This week, two new sexual assault allegations against Supreme Court nominee Brett Kavanaugh surfaced. As of Wednesday, three women have come forward with allegations against the potential candidate for one of the most important seats in our government. Last week, Christine Blasey Ford, a professor at Palo Alto University, went public with a disturbing incident that occurred while her and Kavanaugh were at a high school party. Deborah Ramirez spoke out earlier this week with the help of a civil rights lawyer regarding her experience of sexual assault by Kavanaugh while they were classmates at Yale University. On Tuesday, a third woman who attended high school nearby Kavanaugh, accused the nominee of sexual misconduct during a string of high school parties.
The course of action before the Senate should have been clear: investigate these allegations seriously and thoroughly before elevating Kavanaugh for a lifetime appointment to the nation’s highest court. Yet Republicans in the majority have sought to disregard or discredit the seriousness of the matter. In response to hearing rumors of the second set of allegations, The New Yorker reported Senate Republicans chose to accelerate the confirmation process rather than slow down and allow Ramirez to tell her story. The Senate Judiciary Committee even chose to schedule Kavanaugh’s nomination for Friday, thereby assuming the testimony from Blasy-Ford the day before will have no effect on continuing the nomination process.
As college students, we are appalled. Senate Republicans, don’t tell the Ramirezs and Kavanaughs that walk among us today that there is a statute of limitations on one’s moral character. Yet, Senate Republicans have chosen in their actions to broadcast to the world — and us —allegations of sexual misconduct from a man’s past should have no serious bearing on his elevation to the nation’s highest court. What does that say to the high school students and college freshmen across the country? The rhetoric, from President Donald Trump in particular, exudes a rationale and sense of exception for both a young Kavanaugh and Supreme Court nominee Kavanaugh. But how can we disregard the actions of one from the other?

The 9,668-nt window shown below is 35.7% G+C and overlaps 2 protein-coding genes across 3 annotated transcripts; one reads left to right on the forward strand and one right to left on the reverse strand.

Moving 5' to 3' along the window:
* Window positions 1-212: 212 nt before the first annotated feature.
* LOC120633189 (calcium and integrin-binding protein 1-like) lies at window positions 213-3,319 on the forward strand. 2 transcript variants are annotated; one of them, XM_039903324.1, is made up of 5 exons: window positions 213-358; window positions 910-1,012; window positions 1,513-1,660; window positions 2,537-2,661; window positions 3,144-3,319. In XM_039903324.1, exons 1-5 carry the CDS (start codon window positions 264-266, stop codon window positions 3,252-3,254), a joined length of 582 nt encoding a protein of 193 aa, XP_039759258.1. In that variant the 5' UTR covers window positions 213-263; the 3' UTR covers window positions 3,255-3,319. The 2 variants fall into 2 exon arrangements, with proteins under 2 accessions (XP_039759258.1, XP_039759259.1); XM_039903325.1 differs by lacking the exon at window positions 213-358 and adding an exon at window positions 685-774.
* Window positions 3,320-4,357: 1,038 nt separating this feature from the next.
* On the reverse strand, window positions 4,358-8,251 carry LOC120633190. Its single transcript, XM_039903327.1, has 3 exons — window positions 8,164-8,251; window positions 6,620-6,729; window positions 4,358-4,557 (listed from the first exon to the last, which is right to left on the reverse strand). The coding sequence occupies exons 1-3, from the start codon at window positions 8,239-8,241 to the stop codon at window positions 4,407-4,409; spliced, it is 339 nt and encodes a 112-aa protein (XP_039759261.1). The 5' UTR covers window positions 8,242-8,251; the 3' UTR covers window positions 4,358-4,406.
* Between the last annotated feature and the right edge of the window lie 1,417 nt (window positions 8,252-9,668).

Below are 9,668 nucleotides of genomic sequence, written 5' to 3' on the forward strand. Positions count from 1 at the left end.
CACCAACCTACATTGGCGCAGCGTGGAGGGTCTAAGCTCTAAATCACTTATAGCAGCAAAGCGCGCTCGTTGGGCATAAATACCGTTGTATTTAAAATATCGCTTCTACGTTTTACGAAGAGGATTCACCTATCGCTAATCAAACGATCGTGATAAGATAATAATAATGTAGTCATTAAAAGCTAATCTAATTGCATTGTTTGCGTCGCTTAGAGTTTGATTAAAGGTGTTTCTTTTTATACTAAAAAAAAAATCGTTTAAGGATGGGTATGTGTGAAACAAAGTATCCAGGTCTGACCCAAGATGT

The allegations against Kavanaugh bring into question the standards surrounding the morality and character we hold our officials to. Yet, it is no longer acceptable to only hold those in positions of power accountable. The consistent argument from Trump, Kavanaugh and other Republican officials hinging on the time lag between the public accusations and when the events actually occurred brings into question how we hold those our age, those around us, accountable for their actions.
On a campus confronting the same issues of sexual assault, survivor care and dangerous party culture, we need to hold our peers to a standard of character. The dorm party that becomes uncomfortable and crosses a line, someone taking advantage of another student at that Welcome Week house party and the inappropriate advances happening next you at a bar – these instances, not all that different from the experiences the three women underwent, happen all too often on our campus. Yes, a conversation and active change regarding how we evaluate the character of the men and women we put in office is vital. But, if the Kavanaugh accusations highlight anything, it is that there is no expiration date for the repercussions of our past actions. There should be no acceptance, regardless of age, position or situation when it comes to sexual assault.
Almost 30 years ago we had an opportunity to set a precedent for how we treat survivors. It was hailed as a watershed moment, but we ended up going backward. Democratic senators treated Anita Hill, Justice Clarence Thomas’s sexual assault accuser, with outright disdain and disrespect. The hearings and investigations into Kavanaugh’s conduct are an opportunity to set a new precedent of respect, to bring justice to the victims and to do right by Hill and all those neglected in the past. If Senate Republicans choose to continue the course of plowing ahead with Kavanaugh's nomination, it becomes imperative we exercise our right to hold officials accountable and go out and vote. If you would want the alleged sexual assaulter sitting next to you properly investigated, make sure nominees to the highest court in the nation are too.